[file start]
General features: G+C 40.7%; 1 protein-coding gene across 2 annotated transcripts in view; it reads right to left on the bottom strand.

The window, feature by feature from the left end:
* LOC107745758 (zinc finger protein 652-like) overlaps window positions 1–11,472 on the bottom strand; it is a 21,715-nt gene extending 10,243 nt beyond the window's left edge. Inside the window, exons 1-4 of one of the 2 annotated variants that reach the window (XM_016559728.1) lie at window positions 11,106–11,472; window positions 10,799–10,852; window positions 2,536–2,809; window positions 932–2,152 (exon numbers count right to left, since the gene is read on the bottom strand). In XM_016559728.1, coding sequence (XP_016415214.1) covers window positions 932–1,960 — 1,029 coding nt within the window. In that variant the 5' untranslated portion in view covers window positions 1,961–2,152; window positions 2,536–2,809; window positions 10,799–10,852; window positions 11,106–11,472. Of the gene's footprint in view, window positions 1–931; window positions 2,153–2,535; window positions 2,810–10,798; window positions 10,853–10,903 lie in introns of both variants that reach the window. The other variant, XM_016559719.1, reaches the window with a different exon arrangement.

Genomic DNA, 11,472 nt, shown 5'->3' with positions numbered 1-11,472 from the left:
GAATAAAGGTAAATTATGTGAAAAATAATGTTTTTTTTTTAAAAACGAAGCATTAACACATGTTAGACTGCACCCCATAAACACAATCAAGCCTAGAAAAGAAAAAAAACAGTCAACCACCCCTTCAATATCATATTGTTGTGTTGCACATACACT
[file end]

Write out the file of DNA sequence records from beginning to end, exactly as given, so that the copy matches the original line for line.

General features: G+C 40.7%; 1 protein-coding gene across 2 annotated transcripts in view; it reads right to left on the bottom strand.

The window, feature by feature from the left end:
* LOC107745758 (zinc finger protein 652-like) overlaps window positions 1–11,472 on the bottom strand; it is a 21,715-nt gene extending 10,243 nt beyond the window's left edge. Inside the window, exons 1-4 of one of the 2 annotated variants that reach the window (XM_016559728.1) lie at window positions 11,106–11,472; window positions 10,799–10,852; window positions 2,536–2,809; window positions 932–2,152 (exon numbers count right to left, since the gene is read on the bottom strand). In XM_016559728.1, coding sequence (XP_016415214.1) covers window positions 932–1,960 — 1,029 coding nt within the window. In that variant the 5' untranslated portion in view covers window positions 1,961–2,152; window positions 2,536–2,809; window positions 10,799–10,852; window positions 11,106–11,472. Of the gene's footprint in view, window positions 1–931; window positions 2,153–2,535; window positions 2,810–10,798; window positions 10,853–10,903 lie in introns of both variants that reach the window. The other variant, XM_016559719.1, reaches the window with a different exon arrangement.

Genomic DNA, 11,472 nt, shown 5'->3' with positions numbered 1-11,472 from the left:
GAATAAAGGTAAATTATGTGAAAAATAATGTTTTTTTTTTAAAAACGAAGCATTAACACATGTTAGACTGCACCCCATAAACACAATCAAGCCTAGAAAAGAAAAAAAACAGTCAACCACCCCTTCAATATCATATTGTTGTGTTGCACATACACT